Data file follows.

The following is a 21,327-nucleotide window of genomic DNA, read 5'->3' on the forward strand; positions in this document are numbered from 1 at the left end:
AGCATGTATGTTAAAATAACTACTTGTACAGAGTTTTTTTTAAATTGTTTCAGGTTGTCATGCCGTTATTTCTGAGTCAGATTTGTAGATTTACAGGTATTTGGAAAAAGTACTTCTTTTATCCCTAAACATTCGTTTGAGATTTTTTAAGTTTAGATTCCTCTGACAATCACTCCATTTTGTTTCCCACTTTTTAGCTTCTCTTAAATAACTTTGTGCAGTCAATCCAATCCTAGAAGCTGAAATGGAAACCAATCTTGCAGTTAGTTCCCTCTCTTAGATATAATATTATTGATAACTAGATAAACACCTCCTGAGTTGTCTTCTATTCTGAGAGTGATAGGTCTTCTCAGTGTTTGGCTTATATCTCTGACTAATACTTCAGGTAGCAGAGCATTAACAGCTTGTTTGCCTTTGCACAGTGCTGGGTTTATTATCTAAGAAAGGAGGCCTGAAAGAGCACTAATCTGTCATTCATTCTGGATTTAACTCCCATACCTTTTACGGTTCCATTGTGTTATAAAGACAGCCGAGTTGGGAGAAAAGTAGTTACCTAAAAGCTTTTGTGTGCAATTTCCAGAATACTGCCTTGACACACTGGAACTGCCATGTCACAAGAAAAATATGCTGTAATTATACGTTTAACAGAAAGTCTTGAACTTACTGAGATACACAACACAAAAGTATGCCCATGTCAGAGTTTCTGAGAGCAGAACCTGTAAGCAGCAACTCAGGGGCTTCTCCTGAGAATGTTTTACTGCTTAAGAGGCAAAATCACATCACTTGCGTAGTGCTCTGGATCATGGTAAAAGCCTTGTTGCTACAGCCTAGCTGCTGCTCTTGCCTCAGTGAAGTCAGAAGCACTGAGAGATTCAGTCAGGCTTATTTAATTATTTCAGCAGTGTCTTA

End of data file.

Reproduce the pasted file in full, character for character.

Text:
The following is a 21,327-nucleotide window of genomic DNA, read 5'->3' on the forward strand; positions in this document are numbered from 1 at the left end:
AGCATGTATGTTAAAATAACTACTTGTACAGAGTTTTTTTTAAATTGTTTCAGGTTGTCATGCCGTTATTTCTGAGTCAGATTTGTAGATTTACAGGTATTTGGAAAAAGTACTTCTTTTATCCCTAAACATTCGTTTGAGATTTTTTAAGTTTAGATTCCTCTGACAATCACTCCATTTTGTTTCCCACTTTTTAGCTTCTCTTAAATAACTTTGTGCAGTCAATCCAATCCTAGAAGCTGAAATGGAAACCAATCTTGCAGTTAGTTCCCTCTCTTAGATATAATATTATTGATAACTAGATAAACACCTCCTGAGTTGTCTTCTATTCTGAGAGTGATAGGTCTTCTCAGTGTTTGGCTTATATCTCTGACTAATACTTCAGGTAGCAGAGCATTAACAGCTTGTTTGCCTTTGCACAGTGCTGGGTTTATTATCTAAGAAAGGAGGCCTGAAAGAGCACTAATCTGTCATTCATTCTGGATTTAACTCCCATACCTTTTACGGTTCCATTGTGTTATAAAGACAGCCGAGTTGGGAGAAAAGTAGTTACCTAAAAGCTTTTGTGTGCAATTTCCAGAATACTGCCTTGACACACTGGAACTGCCATGTCACAAGAAAAATATGCTGTAATTATACGTTTAACAGAAAGTCTTGAACTTACTGAGATACACAACACAAAAGTATGCCCATGTCAGAGTTTCTGAGAGCAGAACCTGTAAGCAGCAACTCAGGGGCTTCTCCTGAGAATGTTTTACTGCTTAAGAGGCAAAATCACATCACTTGCGTAGTGCTCTGGATCATGGTAAAAGCCTTGTTGCTACAGCCTAGCTGCTGCTCTTGCCTCAGTGAAGTCAGAAGCACTGAGAGATTCAGTCAGGCTTATTTAATTATTTCAGCAGTGTCTTA